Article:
A SOUTHSIDE midwife who lost her court case to be allowed not to take part in abortions has moved to appeal.
Concepta Wood (52), from Clarkston, along with her colleague, Mary Doogan (58) of Garrowhill, want their conscientious objection to termination recognised by their employers, the NHS.
Both women work at the Southern General hospital where they were employed as ward co-ordinators.
Their objection is based on their Catholic religious conviction and a judicial review into their work concluded that the women were suitably protected against participating in any meaningful way in the abortion process.
Then, the case was heard by Lady Smith, who said: “They are not being asked to play any direct role in bringing about terminations of pregnancy.
“Nothing they have to do as part of their duties terminates a woman’s pregnancy.
“They are sufficiently removed from direct involvement as, it seems to me, to afford appropriate respect for and accommodation of their beliefs.”
But both disagree with the ruling and have launched an appeal arguing that their objection, recognised in the 1967 Act which legalised abortion, should extend to the whole of their duties as part of a team that carries out terminations.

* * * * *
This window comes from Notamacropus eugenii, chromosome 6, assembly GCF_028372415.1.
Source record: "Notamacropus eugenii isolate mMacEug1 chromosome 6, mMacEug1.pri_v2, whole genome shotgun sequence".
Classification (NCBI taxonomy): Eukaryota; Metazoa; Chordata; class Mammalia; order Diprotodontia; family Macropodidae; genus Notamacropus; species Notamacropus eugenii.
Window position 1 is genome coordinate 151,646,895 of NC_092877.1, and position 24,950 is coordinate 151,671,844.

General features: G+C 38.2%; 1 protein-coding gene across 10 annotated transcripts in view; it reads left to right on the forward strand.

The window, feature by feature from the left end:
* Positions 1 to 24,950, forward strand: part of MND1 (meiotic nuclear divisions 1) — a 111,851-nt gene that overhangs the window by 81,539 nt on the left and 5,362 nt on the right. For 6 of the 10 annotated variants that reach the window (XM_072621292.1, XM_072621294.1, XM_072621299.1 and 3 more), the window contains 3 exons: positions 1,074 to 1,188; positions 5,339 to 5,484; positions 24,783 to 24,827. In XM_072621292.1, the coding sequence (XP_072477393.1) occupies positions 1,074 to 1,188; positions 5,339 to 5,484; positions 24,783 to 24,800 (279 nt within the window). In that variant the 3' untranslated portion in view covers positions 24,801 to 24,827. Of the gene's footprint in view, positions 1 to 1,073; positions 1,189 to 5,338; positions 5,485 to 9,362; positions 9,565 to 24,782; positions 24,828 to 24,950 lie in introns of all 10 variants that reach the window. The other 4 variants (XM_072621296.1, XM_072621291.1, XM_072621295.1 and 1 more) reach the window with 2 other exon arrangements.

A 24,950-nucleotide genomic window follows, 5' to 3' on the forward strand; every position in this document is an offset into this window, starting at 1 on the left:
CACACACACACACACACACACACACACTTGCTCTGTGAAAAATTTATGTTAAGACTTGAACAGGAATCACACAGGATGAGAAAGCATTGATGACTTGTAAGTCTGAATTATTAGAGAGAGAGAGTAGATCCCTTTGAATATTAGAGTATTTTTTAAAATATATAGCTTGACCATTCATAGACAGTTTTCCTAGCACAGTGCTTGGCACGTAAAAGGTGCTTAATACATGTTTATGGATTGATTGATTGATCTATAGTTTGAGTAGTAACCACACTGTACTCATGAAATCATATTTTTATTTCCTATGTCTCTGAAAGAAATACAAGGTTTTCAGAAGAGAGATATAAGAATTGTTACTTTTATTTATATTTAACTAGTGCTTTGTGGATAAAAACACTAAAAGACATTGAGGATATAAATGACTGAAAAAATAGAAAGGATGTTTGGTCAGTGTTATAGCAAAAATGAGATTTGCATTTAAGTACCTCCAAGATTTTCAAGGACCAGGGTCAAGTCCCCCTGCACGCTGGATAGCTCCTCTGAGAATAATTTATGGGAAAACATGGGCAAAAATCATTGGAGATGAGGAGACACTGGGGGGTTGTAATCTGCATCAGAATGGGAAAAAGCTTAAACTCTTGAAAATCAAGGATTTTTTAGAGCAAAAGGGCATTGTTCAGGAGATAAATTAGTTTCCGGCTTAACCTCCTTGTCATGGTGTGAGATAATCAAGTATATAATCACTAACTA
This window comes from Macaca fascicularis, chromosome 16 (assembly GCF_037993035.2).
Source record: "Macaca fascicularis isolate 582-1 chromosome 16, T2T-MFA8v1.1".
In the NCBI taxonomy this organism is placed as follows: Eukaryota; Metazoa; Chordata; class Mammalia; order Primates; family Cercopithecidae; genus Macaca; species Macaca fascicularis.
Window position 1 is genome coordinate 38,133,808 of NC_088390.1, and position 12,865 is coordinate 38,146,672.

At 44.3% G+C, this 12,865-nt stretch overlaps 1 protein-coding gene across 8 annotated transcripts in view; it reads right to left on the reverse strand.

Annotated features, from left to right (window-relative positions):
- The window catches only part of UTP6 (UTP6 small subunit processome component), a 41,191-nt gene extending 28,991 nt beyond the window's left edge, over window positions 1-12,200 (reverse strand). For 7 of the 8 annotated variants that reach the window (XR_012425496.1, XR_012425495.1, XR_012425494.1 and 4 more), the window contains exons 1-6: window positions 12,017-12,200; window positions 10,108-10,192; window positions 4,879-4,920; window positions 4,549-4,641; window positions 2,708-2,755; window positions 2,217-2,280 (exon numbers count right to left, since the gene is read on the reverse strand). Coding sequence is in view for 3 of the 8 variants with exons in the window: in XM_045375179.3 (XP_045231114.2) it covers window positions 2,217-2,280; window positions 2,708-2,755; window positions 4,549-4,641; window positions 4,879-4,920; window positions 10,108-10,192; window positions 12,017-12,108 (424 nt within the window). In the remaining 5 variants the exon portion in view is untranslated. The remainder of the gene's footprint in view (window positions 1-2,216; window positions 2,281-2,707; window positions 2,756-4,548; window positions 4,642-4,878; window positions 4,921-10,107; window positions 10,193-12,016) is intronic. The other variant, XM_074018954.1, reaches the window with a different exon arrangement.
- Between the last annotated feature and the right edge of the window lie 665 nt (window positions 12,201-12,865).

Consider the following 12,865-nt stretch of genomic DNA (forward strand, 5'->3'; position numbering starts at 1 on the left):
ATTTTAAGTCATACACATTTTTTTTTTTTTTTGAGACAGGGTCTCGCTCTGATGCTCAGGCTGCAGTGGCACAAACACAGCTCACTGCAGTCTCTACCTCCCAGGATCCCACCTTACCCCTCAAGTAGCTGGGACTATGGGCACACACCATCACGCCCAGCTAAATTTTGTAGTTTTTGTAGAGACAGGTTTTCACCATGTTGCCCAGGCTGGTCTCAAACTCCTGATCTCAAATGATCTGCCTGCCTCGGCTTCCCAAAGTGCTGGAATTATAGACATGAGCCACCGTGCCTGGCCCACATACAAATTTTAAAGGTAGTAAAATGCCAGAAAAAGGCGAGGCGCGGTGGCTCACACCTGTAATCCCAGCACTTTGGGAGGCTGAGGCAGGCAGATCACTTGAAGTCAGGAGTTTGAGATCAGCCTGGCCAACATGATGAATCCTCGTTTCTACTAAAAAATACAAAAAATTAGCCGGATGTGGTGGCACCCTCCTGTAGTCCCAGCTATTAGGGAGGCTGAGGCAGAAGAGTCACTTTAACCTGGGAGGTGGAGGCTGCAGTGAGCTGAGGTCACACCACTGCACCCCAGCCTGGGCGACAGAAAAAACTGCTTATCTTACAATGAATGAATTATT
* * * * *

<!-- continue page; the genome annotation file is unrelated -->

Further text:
Their counsel, Gerry Moynihan QC, told the court: “In the 1967 Act what parliament set out to do was to balance two objectives, conscious that abortion was a controversial matter.
“What they sought to balance was the interests of those who wished abortion to be liberalised and carried out more safely, so it was not done by back street practioners, and regulated.
“It decriminalised abortion in certain circumstances.”
“But parliaments also recognised in the debate that having decriminalised it it could then be that a superior could direct a junior person, primarily a nurse or junior doctor, to participate in treatment to which they had a well-recognised conscientious objection.
“So what parliament did was balance the interests of those who wished to liberalise treatment while respecting the right of conscientious objection.”
Representing the NHS, Brian Napier QC argued that having responsibility of a managerial, supervisory or support nature did not of itself trigger the right to conscientious objection.